“Up until 1920, cabs had no side windows and drivers were able to lean out with their arms resting on the scrolled edge of the cab,” the railway historian Tony Sanders said. “Anthony discovered that after the introduction of windows, drivers complained that their arms got sore when they had to lean on the metal channel. Anthony designed a simple yet effective wooden armrest which could hinge up to cover the channel when the window was open.
He managed to get it accepted as a modification. Up to about 10 years ago, our trips always included a footplate ride. He was delighted to see his modification had still been included on the British Rail Class 4 we were riding on.” His interest in railway engineering continued with his own live steam model-making and visits to a number of model engineering societies.
“Talking to him about his father’s railway designs, it was apparent that he was not always in favour of the well known Bulleid trademarks such as enclosed valve gear and air smoothed casing of the original Bulleid Pacific designs,” Sanders said.
He wrote a number of railway books, including Bulleid of the Southern, the biography of his father; Master Builders of Steam, the biography of six mechanical engineers; and The Aspinall Era. His son David, who also went to Ampleforth, remembered that he and his schoolfriends saw the window of the York station bookshop given over to a massed display of Master Builders of Steam. David felt that his father’s best book was about his work – Brief Cases, 12 concise studies about how to run a business.
In 1936, Bulleid became a production assistant at Vickers Armstrong armaments factory, and although he was busy – he was also teaching - he had already begun a column on amateur film-making in Amateur Cine World. When the war started, and he switched to articles about library films, his column was primarily devoted to silents. The first reactions were not encouraging; “I feel I must draw your attention to a matter which makes me boil,” said a correspondent from Surrey. “Why devote so much of your very excellent magazine to a commentary on a film that is l6 years old and in such detail that I don’t need to see the film? Having to share ACW with several other amateur cinematographers, I can assure you that is the feeling in general.”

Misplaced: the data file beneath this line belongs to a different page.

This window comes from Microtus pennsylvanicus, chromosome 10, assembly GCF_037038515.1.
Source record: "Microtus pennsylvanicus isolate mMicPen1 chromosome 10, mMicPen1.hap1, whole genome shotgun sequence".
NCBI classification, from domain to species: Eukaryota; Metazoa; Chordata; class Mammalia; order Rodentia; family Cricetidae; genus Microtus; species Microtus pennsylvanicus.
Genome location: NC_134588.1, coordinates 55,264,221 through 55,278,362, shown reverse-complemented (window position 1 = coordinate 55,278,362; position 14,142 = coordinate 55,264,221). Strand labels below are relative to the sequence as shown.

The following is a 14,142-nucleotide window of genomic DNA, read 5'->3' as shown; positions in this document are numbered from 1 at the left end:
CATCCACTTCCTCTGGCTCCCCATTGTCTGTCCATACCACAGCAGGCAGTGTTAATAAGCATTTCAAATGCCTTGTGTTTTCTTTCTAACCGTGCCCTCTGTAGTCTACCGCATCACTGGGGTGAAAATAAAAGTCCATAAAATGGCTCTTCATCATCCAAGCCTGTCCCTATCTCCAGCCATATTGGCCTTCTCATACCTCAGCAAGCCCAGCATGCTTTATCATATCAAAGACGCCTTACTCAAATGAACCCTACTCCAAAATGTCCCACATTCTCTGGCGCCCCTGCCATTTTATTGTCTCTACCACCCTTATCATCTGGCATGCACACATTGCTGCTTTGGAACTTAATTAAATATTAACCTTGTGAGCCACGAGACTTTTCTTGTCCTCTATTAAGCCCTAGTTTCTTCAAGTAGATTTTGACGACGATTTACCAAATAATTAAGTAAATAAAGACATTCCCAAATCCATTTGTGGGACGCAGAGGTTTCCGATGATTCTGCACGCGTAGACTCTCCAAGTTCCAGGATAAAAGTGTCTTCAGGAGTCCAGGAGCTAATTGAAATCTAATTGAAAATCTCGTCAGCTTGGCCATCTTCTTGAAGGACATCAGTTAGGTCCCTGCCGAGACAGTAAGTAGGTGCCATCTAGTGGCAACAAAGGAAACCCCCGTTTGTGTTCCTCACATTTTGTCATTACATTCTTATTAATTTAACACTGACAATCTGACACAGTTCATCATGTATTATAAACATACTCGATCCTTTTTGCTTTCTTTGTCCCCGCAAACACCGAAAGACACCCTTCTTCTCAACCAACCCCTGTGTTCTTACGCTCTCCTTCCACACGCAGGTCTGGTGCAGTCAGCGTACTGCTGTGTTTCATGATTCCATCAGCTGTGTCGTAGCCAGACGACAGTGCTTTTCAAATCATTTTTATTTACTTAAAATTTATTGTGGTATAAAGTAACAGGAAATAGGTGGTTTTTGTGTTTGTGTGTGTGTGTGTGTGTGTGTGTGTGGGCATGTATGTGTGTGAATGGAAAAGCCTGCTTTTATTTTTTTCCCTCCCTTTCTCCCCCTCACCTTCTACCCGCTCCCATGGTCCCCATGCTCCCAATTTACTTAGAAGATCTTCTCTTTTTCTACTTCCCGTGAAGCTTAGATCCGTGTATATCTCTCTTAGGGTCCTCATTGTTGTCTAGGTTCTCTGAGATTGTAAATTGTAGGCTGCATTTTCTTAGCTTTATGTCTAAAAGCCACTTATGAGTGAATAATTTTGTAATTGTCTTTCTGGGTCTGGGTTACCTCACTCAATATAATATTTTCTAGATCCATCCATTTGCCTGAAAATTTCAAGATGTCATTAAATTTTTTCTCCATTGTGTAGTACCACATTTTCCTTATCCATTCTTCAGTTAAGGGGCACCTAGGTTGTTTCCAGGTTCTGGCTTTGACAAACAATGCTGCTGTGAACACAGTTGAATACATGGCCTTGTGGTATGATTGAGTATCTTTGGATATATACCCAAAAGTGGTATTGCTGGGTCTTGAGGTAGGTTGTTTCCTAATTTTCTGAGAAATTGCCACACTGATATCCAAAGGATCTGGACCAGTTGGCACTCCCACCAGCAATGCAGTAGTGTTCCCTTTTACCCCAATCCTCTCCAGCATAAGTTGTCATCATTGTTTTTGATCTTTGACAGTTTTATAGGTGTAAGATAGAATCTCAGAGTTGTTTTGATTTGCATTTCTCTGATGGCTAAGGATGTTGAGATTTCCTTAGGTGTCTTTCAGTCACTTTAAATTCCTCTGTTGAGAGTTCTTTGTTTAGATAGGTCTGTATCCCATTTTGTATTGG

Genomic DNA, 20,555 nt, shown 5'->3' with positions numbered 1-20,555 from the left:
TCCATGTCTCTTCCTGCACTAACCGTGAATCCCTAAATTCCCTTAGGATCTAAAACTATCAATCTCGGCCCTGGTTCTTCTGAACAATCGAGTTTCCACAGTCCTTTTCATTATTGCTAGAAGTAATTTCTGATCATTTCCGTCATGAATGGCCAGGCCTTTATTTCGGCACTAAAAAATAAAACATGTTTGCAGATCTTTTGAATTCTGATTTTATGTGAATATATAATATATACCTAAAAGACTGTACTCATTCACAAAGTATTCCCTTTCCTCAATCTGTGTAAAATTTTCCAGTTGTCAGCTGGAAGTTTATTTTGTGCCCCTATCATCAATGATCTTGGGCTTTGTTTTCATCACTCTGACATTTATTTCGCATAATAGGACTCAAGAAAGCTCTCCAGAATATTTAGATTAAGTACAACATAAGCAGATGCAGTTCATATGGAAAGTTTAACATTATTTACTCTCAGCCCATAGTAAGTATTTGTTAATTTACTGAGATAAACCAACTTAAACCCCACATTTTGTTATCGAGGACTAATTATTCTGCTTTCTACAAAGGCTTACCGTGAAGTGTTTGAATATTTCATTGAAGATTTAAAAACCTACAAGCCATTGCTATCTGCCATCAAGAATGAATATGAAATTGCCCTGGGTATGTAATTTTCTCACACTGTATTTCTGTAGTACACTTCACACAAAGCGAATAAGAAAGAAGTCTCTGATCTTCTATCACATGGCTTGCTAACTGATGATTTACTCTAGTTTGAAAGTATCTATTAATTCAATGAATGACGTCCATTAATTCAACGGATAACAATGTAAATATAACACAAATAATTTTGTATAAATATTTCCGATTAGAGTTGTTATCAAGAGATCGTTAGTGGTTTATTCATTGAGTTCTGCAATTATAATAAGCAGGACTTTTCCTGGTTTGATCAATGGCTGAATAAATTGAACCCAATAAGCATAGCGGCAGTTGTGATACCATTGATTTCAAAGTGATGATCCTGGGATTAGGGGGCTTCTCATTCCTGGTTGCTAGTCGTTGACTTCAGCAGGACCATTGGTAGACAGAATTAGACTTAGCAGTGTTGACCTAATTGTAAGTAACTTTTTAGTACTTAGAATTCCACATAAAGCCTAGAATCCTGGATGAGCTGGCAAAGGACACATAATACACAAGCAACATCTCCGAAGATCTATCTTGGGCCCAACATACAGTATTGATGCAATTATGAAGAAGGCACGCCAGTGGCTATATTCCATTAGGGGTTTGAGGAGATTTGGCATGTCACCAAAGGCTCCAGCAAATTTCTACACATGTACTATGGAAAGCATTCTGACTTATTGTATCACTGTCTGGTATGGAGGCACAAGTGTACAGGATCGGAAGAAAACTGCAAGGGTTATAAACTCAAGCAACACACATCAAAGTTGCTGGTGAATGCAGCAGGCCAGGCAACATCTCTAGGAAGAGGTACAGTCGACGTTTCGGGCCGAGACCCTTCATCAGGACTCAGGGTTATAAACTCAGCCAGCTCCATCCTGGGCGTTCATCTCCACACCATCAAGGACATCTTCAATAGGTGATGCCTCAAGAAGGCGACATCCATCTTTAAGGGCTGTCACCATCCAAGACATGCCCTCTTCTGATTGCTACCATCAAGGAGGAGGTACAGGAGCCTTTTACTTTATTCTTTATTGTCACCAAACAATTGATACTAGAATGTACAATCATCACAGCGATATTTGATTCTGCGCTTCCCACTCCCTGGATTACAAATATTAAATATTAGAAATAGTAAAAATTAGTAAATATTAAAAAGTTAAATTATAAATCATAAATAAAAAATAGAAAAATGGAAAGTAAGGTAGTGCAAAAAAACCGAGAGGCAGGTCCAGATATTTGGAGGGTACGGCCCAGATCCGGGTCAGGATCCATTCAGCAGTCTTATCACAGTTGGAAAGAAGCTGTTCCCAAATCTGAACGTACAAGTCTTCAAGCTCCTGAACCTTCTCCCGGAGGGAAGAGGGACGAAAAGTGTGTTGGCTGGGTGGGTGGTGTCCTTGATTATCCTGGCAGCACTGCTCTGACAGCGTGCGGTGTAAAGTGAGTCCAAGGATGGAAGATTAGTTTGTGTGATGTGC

The editor of ACW, Gordon Malthouse, was not deterred and Bulleid’s pieces became much admired. Whenever possible, he would write to the director or to technicians connected with the film to get background details. Some would decline to answer, saying it was all too long ago, but others supplied unique and valuable information.
ACW had planned to publish his articles in book form, but in 1947, due to the severe winter and the financial crisis, they bowed out. This was a pity, because Bulleid had obtained a preface from the great director, Fritz Lang.
When I asked about that preface he said he still had it, so I was able to add it to his articles on the films to produce an electronic equivalent of his book on a website, silentsaregolden.
Bulleid was a modern renaissance man. He had been aware of musical boxes all his life, his mother having been given one as a wedding present, and he became fascinated by the makers of these instruments, how they worked and how they influenced the Victorian world. He joined the Musical Box Society in 1973 and published Cylinder Box Design and Repair in 1987.
This was followed by Cylinder Musical Box Technology in 1994 and The Tune Sheets in 1999.
Arthur Cunliffe, President of the Musical Box Society, said: “Because of the depth and accuracy of his findings, many believe these books rank above the works of all others. Those who knew Anthony personally will testify how he loved to be presented with a challenge. Discussions were always conducted in a kindly and enthusiastic manner. In the background there would always be his gentle sense of humour. Even if he disagreed with your views, he appreciated your efforts and never discouraged them.”
Henry Anthony Vaughan Bulleid, writer, film historian and railway engineer: born 23 December 1912; married 1942 Ann McCann (died 2007, two daughters, one son); died Ifold, Sussex 5 May 2009.